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MDC Newsroom

1 Jun, 2020 5 minutes

As we get closer to the 100-day marker since the World Health Organization declared COVID-19 a pandemic, we can begin to see how exactly it has altered the way we use the internet and what new risks we now face. 

New data shared by Cloudflare, a leading Internet performance and security solutions provider, shows a rapid increase of 10-30% in internet traffic around the world beginning in March – in some cases like Portugal demand increased by 50%. Similar trends have been observed throughout Latin America, especially in cities like Mexico City, São Paulo, Buenos Aires, and Santiago.  

Traffic heatmap / Source: Cloudflare

COVID-19’s effect on internet consumption

The pandemic has not only increased traffic but it has also changed the type of content that is in demand. In a recent webinar hosted by Cloudflare, Felipe Tribaldos and Carlos Silva discussed some of these shifts.

One of the most significant changes recorded since March is the sharp increase in the demand for content for kids, which rose by 250%. Content segments like education, entertainment, arts & crafts, government resources, online games also grew by 100%.

Changes in content consumption/ Source: Cloudflare

On the other end of the spectrum, sport-related content categories like professional basketball, football, and soccer suffered serious drops in demand by up to 50% as sports events around the world began to be postponed to follow social-distancing measures.

Content related to social activities like concerts, big events, tourism, and travel, also experienced a significant loss of traffic as more and more people began to stay at home.

Changes in content consumption/ Source: Cloudflare

A rise in cyberattacks

In a recent interview with Bloomberg, Matthew Prince, Cloudflare’s co-founder and chief executive officer, explained that on of the most notable trends in the wake of the pandemic was the rise in cyberattacks which almost doubled during April.

Changes in cyber attacks / Source: Cloudflare

These attacks can be described as opportunistic, and as Tribaldos explained in the webinar, many can be attributed to novice hackers utilizing well-known methods like:

  • Pretending to be internet explorer 6
  • Cross-site scripting
  • Attacks on WordPress sites
  • Code injection on PHP sites
  • Uploading backdoors
  • Faking other search engine bots
  • Accessing .git and other version control
  • Command injection
  • Simple layer 7 DoS
  • SQL injection

Layer 3 and layer 4 DDoS attacks have also multiplied since March. These attacks are common and are carried out to overwhelm a certain target with massive amounts of data. Like a traffic jam blocks up a freeway, DDoS attacks prevent regular traffic from reaching its destination. Not only have these attacks grown in numbers, but the size of these attacks has also increased. The largest L3/4 attack in March reached 550.05Gbps according to Cloudflare.

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Brazil, which has a population of over 209 million people, on average has an aggregate traffic level of around 4.89 Tbps, but in the middle of March traffic reached peaks of up to 8.79 Tbps. While traffic has been steadily increasing organically over the past year in Brazil, a sharp increase can be visible in the graph below provided by IX.br. This 80% increase coincides with Sao Paulo’s state governor Joao Doria’s announcement to begin quarantine on March 24th, essentially a shutting down the largest state in the country and causing almost a fifth of the country to begin to stay at home. While traffic demand began to decelerate in April the levels remain above pre-COVID average.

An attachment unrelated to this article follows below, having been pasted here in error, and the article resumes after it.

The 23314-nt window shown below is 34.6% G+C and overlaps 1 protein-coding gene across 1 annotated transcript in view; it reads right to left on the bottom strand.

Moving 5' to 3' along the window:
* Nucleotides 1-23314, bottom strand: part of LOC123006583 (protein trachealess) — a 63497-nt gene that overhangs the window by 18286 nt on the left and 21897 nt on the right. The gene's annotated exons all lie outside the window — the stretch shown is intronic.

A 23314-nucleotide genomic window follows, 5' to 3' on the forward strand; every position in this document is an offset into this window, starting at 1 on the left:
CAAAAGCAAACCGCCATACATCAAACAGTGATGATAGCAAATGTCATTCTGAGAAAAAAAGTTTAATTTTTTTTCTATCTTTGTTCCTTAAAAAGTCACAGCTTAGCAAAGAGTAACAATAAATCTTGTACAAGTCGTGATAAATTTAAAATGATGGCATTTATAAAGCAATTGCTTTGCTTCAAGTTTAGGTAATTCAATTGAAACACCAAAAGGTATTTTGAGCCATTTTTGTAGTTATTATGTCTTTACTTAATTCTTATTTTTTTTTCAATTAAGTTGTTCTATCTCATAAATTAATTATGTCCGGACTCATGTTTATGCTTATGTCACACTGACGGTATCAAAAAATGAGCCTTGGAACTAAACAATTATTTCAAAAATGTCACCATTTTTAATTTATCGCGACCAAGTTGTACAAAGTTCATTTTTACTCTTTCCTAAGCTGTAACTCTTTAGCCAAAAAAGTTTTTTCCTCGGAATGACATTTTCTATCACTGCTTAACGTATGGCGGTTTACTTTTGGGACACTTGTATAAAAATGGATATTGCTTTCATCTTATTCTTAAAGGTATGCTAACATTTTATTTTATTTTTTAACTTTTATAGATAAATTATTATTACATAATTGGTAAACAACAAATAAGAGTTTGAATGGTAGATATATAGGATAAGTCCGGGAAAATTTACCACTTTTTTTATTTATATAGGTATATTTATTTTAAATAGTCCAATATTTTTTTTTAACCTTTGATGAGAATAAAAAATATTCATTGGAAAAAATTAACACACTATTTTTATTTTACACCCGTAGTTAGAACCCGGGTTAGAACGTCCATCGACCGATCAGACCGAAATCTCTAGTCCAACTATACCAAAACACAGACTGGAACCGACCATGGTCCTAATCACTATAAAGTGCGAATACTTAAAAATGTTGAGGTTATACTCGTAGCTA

Chile’s traffic also witnessed traffic spikes days after implementing country-wide quarantine measures on March 25th. The country with a population of over 18 million generates on average a total traffic of 731.81Gbps before COVID-19 but reached 1.96 Tbps by the end of the month. Similarly to Brazil, traffic began to settle in April but remains well above the average before the pandemic.


To assess the pandemic’s effect on Mexico’s internet traffic we can analyze the data provided by MDC’s MEX-IX located on the US-Mexico border. Thanks to the density of Mexican carriers located there we can study COVID-19’s impact on the country’s traffic demands.

In the graph below we can see how beginning in March, traffic began to rise steadily and sharply rise towards the end of the month. Those surges appear to be connected with the country’s move to enter phase two of their COVID-19 contingency plan that took effect towards the end of March.

The only IXP established to peer with Mexico

Peer with Mexico


The internet has experienced unprecedented growth in the wake of COVID-19 along with massive shifts in the type of content consumed and a notable rise in cyber attacks.

These same trends ring true throughout Latin America, especially in countries with the largest demand like Mexico and Brazil, but as more and more governments begin to relax their restrictions and more people resume their regular routines will these traffic levels remain as the new normal or will we witness a gradual reduction to pre-pandemic levels?

At MDC we will continue to keep analyzing the COVID-19’s impact on internet traffic in Mexico and Latin America and we invite you to sign up for our newsletter below to receive future updates on the subject.